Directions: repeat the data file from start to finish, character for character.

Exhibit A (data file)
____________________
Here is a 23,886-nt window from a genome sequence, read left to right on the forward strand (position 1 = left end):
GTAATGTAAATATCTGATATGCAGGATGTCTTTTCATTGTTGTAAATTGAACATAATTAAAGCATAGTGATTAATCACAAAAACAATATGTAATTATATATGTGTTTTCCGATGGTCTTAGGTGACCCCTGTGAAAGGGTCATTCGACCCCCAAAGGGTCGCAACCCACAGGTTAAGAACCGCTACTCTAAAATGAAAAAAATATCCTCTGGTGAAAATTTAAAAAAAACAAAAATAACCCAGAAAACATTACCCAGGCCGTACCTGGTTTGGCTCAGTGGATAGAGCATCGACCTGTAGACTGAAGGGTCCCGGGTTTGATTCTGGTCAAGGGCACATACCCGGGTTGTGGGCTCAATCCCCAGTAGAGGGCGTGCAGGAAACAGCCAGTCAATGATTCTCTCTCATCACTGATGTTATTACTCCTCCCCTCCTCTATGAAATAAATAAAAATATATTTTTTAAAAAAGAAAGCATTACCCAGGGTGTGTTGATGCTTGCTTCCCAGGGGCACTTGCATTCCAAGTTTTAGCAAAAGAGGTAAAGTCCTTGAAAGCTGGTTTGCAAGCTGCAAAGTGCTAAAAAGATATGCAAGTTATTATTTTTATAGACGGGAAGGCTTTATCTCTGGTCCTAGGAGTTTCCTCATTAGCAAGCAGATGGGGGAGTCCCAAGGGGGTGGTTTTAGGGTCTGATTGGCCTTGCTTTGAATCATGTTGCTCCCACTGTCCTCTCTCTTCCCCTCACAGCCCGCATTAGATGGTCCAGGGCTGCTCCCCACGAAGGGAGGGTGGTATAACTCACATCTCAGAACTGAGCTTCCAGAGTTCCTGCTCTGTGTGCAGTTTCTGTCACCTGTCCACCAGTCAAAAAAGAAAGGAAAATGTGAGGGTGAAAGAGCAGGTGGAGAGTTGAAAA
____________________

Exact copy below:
Here is a 23,886-nt window from a genome sequence, read left to right on the forward strand (position 1 = left end):
GTAATGTAAATATCTGATATGCAGGATGTCTTTTCATTGTTGTAAATTGAACATAATTAAAGCATAGTGATTAATCACAAAAACAATATGTAATTATATATGTGTTTTCCGATGGTCTTAGGTGACCCCTGTGAAAGGGTCATTCGACCCCCAAAGGGTCGCAACCCACAGGTTAAGAACCGCTACTCTAAAATGAAAAAAATATCCTCTGGTGAAAATTTAAAAAAAACAAAAATAACCCAGAAAACATTACCCAGGCCGTACCTGGTTTGGCTCAGTGGATAGAGCATCGACCTGTAGACTGAAGGGTCCCGGGTTTGATTCTGGTCAAGGGCACATACCCGGGTTGTGGGCTCAATCCCCAGTAGAGGGCGTGCAGGAAACAGCCAGTCAATGATTCTCTCTCATCACTGATGTTATTACTCCTCCCCTCCTCTATGAAATAAATAAAAATATATTTTTTAAAAAAGAAAGCATTACCCAGGGTGTGTTGATGCTTGCTTCCCAGGGGCACTTGCATTCCAAGTTTTAGCAAAAGAGGTAAAGTCCTTGAAAGCTGGTTTGCAAGCTGCAAAGTGCTAAAAAGATATGCAAGTTATTATTTTTATAGACGGGAAGGCTTTATCTCTGGTCCTAGGAGTTTCCTCATTAGCAAGCAGATGGGGGAGTCCCAAGGGGGTGGTTTTAGGGTCTGATTGGCCTTGCTTTGAATCATGTTGCTCCCACTGTCCTCTCTCTTCCCCTCACAGCCCGCATTAGATGGTCCAGGGCTGCTCCCCACGAAGGGAGGGTGGTATAACTCACATCTCAGAACTGAGCTTCCAGAGTTCCTGCTCTGTGTGCAGTTTCTGTCACCTGTCCACCAGTCAAAAAAGAAAGGAAAATGTGAGGGTGAAAGAGCAGGTGGAGAGTTGAAAA